PF: That was deliberate, because Howard Deering Johnson, the founder, didn't believe in billboards. They were common in the '20s and '30s, but he thought they were tacky. In order for people to recognize the restaurant going 60 mph with sufficient distance to make up their minds and stop, it had to have the orange roof.
LRK: You refer to Delmonico's as the first real restaurant in the Unites States. When did it begin?
PF: It began around 1830. It had been a pastry shop, founded in 1827, and quickly turned into a restaurant. It was the first restaurant in the sense that it was elegant, it had refined service, and it emphasized the quality of ingredients. It was not relentlessly French, but it was a French restaurant. It described itself as "the Restaurant Français Delmonico."
There had been taverns with food, chophouses, places to have lunch, and hotel dining rooms, but they tended to be places to dine quickly, eat a lot of food, and get out. This was something new, something different, and immediately acclaimed as such. Everybody throughout the entire 19th century considered Delmonico's the leading restaurant in the United States.
LRK: The other restaurant that I'd love to talk to you about is Sylvia's in Harlem. This was a restaurant that welcomed everyone. It was a restaurant serving what people thought of as soul food but white New Yorkers didn't go there.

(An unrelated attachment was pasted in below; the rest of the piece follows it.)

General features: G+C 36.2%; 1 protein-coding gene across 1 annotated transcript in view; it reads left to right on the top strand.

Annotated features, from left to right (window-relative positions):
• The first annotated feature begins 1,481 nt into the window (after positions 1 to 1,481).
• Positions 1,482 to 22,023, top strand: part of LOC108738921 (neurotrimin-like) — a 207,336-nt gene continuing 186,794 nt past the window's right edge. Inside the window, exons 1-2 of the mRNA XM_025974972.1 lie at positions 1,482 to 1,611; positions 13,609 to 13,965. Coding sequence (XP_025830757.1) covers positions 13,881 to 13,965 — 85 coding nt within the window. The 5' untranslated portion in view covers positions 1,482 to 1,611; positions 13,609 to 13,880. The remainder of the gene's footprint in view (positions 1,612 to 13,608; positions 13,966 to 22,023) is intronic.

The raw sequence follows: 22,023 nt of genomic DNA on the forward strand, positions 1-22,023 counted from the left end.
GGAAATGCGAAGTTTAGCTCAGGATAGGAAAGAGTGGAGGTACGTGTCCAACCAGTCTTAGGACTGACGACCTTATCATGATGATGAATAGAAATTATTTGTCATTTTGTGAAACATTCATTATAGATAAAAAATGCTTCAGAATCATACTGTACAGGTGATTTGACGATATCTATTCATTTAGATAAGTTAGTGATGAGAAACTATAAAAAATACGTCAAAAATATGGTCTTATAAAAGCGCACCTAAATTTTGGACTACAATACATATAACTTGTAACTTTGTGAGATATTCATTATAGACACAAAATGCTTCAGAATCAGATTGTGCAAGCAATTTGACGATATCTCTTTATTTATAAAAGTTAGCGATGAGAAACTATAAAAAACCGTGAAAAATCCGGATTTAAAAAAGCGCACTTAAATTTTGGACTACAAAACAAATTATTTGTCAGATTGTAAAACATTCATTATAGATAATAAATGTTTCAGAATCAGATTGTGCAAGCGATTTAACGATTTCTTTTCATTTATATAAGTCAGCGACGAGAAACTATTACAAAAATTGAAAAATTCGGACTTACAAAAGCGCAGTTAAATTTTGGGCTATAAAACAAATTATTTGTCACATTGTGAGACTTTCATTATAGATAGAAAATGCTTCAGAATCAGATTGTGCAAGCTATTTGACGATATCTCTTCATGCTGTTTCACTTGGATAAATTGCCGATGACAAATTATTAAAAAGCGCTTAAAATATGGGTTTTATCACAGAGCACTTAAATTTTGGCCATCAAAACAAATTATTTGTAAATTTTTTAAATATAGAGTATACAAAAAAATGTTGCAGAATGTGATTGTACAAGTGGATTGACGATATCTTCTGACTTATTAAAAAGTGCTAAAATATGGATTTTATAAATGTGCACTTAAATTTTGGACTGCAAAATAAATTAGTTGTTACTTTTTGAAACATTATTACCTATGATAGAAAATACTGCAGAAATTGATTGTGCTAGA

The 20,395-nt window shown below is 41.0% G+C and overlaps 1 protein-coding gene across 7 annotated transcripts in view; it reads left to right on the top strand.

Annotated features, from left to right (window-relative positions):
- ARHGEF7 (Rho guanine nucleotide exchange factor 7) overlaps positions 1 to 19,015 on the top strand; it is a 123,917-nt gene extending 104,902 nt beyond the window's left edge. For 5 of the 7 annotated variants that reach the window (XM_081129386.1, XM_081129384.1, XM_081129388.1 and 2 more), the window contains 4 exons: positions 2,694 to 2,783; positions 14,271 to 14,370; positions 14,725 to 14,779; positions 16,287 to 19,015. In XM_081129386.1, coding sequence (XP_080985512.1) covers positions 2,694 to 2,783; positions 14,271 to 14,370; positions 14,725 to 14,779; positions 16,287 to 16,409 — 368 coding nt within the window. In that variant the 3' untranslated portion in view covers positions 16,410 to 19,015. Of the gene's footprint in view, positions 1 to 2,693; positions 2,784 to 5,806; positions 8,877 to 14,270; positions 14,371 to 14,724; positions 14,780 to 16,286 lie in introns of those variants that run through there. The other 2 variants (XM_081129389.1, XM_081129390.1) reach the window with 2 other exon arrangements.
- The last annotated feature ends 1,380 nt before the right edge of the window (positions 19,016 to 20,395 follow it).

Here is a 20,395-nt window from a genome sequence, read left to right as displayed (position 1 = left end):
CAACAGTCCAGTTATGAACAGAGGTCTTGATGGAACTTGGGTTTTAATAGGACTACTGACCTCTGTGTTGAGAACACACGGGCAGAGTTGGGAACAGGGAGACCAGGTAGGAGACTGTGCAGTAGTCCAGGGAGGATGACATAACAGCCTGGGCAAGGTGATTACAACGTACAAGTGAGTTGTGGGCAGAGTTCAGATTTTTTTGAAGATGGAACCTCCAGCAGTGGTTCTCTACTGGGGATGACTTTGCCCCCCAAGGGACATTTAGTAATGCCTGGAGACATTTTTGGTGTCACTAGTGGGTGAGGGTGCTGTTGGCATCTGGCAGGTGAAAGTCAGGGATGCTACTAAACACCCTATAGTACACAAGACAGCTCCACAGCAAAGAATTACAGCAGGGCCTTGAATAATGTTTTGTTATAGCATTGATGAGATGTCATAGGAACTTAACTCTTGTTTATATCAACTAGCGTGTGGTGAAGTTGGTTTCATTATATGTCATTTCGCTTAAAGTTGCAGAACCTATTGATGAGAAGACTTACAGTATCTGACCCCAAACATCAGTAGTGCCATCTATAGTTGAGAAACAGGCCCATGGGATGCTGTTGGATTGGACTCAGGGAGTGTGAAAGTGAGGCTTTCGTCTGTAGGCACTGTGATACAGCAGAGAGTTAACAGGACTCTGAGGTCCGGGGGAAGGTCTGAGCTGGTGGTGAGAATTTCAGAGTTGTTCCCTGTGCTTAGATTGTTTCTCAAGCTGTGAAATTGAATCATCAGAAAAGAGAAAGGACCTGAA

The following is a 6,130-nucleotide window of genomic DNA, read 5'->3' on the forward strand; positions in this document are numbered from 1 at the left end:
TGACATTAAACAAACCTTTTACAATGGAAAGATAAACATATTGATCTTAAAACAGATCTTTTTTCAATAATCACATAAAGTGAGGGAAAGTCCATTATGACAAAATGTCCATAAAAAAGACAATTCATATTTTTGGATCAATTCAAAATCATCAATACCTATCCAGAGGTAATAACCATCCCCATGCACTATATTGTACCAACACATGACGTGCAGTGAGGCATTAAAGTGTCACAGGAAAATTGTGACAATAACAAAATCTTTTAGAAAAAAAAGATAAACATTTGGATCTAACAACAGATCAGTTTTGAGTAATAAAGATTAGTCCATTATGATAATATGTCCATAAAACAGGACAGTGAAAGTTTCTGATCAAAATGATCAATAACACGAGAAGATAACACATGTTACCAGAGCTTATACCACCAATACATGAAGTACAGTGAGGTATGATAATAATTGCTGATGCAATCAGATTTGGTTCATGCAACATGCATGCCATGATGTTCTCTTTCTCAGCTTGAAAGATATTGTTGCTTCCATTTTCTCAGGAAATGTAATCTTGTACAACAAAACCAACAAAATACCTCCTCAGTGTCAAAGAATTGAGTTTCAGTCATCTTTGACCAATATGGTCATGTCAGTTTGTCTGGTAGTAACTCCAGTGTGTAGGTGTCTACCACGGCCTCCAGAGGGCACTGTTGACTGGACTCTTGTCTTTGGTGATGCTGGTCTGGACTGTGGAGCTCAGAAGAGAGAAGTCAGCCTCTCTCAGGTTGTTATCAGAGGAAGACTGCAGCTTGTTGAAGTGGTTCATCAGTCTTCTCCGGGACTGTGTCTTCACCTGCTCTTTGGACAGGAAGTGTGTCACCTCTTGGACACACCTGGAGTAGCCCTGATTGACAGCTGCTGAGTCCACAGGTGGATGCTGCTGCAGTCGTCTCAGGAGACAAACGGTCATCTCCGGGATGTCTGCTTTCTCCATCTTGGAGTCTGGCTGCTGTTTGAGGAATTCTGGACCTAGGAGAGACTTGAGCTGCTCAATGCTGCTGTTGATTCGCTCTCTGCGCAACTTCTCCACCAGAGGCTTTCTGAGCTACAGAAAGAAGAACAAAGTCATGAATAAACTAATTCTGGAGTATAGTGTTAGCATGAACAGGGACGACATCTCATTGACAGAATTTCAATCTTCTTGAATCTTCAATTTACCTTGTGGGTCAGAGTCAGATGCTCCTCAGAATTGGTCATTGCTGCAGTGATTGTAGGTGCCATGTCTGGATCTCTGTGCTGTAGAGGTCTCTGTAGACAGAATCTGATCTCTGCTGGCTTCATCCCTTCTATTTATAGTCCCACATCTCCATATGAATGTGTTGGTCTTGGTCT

PF: White New Yorkers had gone to Harlem as an entertainment district in the '20s and the '30s, but by the time Sylvia's opened in 1962, Harlem was on its way to being isolated from white New York. Although people from Harlem traveled all over New York and weren't themselves isolated, white New Yorkers tended not to come to Harlem out of fear of crime or just out of a sense that there was nothing there.
LRK: Then Gail Green, restaurant reviewer for New York Magazine, did a review of Sylvia's. Tell us about that.
PF: It's an amazing review because it shows you this isolation that I was referring to. This was in 1979, and her editor expressed some doubts about the wisdom of advising the white readership to go up to Harlem: "Aren't we recommending that they do something dangerous if we write a review of a restaurant in Harlem?" She said she sort of agreed, but she went anyway.
She had trouble getting a taxi to take her to Harlem. Her review reads as if she was on some kind of exciting but dangerous expedition to an unknown territory. She was amazed and delighted by the welcome that Sylvia gave to her. Sylvia hugged her. She thought the food was great, although she had reservations about some things. She loved the ribs and the fried chicken but wasn't all that impressed by the cornbread, which she said was wishy-washy.
But she was amazed at what a good time she had. She was amazed at how good the food was. She was amazed at the welcome that she had. It gives you a sense, not that life is so great now in every respect, but it gives you a picture of a New York from not that long ago but sociologically and culturally very different.